Some time ago, I found a post by Johanna Rothman about “inch-pebbles” and how they can help make your task time estimate a lot closer to what you’re really going to be able to do.
I used this technique (without having a name for it) on my recent security enhancement task, maybe with an embellishment: I had come up with the subtasks that needed to be done, and had preliminarily estimated my task at 300 hours, but I didn’t feel comfortable about the estimate because some of the subtasks I had identified were comparatively large and nebulous. I wanted to try to raise my confidence in my estimate’s accuracy, before committing to it, so in the end* I took a paper calendar and sketched out what I really thought I could accomplish from day to day, week to week. My final estimate was 450 hours, and it ended up being almost right on… except for some subsequent bugfixes that went on a while longer… (this stuff is hard to measure, isn’t it?) But basically it was ready on time.
The Rest of the Story
It wouldn’t be right to act as if by using this technique I singlehandedly assured my success, though. Even though the planning helped, a missed requirement showed up late in the construction: “Oh no, this has to work in a two tier environment???” None of the design or schedule planning had contemplated a two tier setup, which would require special programming and special configuration and testing! (The quirks of two-tier support on our target platform are such that it is often transparent to the programmer, but if you let your guard down, you’re at risk of running into one of those situations where special programming has to be done. This was one of those latter situations.)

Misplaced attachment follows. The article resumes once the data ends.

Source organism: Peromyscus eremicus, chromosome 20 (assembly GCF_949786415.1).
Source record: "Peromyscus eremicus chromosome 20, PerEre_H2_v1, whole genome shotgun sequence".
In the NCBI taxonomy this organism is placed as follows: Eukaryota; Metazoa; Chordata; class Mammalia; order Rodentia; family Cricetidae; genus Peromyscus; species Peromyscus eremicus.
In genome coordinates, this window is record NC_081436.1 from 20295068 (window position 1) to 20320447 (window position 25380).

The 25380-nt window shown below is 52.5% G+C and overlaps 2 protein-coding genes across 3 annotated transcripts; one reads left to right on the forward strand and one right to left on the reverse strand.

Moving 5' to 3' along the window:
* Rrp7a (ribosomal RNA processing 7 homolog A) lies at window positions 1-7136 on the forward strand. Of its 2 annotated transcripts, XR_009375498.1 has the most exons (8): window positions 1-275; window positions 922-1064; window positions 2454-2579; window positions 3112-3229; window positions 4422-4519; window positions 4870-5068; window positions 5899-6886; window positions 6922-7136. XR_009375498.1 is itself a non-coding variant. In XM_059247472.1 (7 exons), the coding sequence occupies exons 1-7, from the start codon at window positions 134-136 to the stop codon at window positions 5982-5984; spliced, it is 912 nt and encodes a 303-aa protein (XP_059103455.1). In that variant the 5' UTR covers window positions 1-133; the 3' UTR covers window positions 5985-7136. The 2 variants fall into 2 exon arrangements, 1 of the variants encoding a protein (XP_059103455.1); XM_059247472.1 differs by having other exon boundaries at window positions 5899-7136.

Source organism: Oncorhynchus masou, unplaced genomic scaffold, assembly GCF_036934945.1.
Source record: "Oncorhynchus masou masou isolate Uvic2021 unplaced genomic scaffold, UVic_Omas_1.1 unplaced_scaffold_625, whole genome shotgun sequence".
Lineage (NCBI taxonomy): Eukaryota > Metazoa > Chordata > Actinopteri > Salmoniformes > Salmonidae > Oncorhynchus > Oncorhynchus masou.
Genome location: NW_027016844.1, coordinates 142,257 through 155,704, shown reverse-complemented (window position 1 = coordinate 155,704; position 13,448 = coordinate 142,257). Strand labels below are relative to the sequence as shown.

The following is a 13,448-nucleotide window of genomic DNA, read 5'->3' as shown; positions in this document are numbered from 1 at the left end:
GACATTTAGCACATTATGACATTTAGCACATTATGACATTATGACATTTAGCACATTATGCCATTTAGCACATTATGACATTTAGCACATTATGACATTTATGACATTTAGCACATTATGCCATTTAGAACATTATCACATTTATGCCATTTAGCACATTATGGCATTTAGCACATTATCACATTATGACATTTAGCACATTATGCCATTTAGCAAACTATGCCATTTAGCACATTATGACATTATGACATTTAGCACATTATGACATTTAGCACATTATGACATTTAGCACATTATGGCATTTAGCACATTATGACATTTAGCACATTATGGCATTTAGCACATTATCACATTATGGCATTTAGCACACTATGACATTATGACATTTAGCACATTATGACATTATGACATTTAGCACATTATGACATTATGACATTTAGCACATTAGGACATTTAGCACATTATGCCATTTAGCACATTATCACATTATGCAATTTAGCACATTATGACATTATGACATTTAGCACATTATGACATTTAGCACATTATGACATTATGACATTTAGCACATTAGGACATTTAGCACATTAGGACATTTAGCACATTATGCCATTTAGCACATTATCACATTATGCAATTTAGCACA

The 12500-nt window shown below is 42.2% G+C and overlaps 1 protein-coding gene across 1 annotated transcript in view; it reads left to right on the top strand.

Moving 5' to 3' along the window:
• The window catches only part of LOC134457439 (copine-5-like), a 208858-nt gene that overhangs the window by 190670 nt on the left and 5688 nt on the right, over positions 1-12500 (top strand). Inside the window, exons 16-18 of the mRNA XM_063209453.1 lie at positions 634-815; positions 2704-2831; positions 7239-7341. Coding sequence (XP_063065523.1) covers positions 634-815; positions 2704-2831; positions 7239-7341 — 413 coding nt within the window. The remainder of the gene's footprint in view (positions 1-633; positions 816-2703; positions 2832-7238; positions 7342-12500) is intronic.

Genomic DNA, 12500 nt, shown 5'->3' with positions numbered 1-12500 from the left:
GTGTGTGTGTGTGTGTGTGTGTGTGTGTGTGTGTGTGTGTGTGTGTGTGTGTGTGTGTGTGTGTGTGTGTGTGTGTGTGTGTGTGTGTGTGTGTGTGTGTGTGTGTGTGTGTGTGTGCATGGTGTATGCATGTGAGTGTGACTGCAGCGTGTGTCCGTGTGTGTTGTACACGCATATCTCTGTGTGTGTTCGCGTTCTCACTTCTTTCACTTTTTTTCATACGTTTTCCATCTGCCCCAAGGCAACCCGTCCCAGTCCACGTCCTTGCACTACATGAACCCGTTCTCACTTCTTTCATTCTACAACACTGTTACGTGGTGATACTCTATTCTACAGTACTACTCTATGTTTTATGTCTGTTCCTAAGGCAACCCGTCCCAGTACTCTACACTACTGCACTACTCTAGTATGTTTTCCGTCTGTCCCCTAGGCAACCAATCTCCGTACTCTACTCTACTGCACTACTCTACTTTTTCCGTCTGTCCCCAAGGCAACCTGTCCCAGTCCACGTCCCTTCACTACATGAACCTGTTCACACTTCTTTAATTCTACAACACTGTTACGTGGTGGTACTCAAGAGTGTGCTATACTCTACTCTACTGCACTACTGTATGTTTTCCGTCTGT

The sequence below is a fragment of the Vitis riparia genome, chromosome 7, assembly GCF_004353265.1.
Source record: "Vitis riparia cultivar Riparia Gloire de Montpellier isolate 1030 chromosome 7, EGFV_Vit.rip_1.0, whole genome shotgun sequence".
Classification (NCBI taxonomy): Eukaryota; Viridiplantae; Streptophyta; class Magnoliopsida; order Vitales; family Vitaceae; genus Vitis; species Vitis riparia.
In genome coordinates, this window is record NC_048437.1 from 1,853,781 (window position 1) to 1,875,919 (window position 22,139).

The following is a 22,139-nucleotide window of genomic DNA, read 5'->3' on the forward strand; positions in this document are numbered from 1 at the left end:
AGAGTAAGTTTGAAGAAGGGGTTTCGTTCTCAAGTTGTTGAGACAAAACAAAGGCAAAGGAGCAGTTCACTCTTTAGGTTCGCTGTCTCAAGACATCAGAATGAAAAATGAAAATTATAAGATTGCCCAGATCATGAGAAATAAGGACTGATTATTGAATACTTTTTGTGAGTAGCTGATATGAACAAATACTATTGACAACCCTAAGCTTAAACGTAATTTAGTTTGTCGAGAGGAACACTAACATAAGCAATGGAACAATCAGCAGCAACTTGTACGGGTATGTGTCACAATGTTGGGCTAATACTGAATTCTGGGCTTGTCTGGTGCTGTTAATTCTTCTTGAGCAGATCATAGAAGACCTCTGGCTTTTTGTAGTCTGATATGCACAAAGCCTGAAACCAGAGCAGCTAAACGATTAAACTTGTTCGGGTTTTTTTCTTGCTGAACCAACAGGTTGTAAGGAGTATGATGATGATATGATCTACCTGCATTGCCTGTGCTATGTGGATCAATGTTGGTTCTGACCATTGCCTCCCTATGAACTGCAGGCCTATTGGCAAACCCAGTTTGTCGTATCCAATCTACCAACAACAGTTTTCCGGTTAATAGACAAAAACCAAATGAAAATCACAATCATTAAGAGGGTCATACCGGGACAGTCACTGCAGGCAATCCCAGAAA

My supervisor was very helpful at this point (Thanks, Brice!), arranging a delivery of the basic functionality under the original deadline, with support for the two tier configuration to be delivered in a subsequent installment — kind of iterative! Without this grace, I would have missed the deadline for sure.
* At first I worked the schedule out on my wall calendar, which was fine until I needed to look for ways to shave a couple of weeks off the estimate and my calendar was already covered with writing!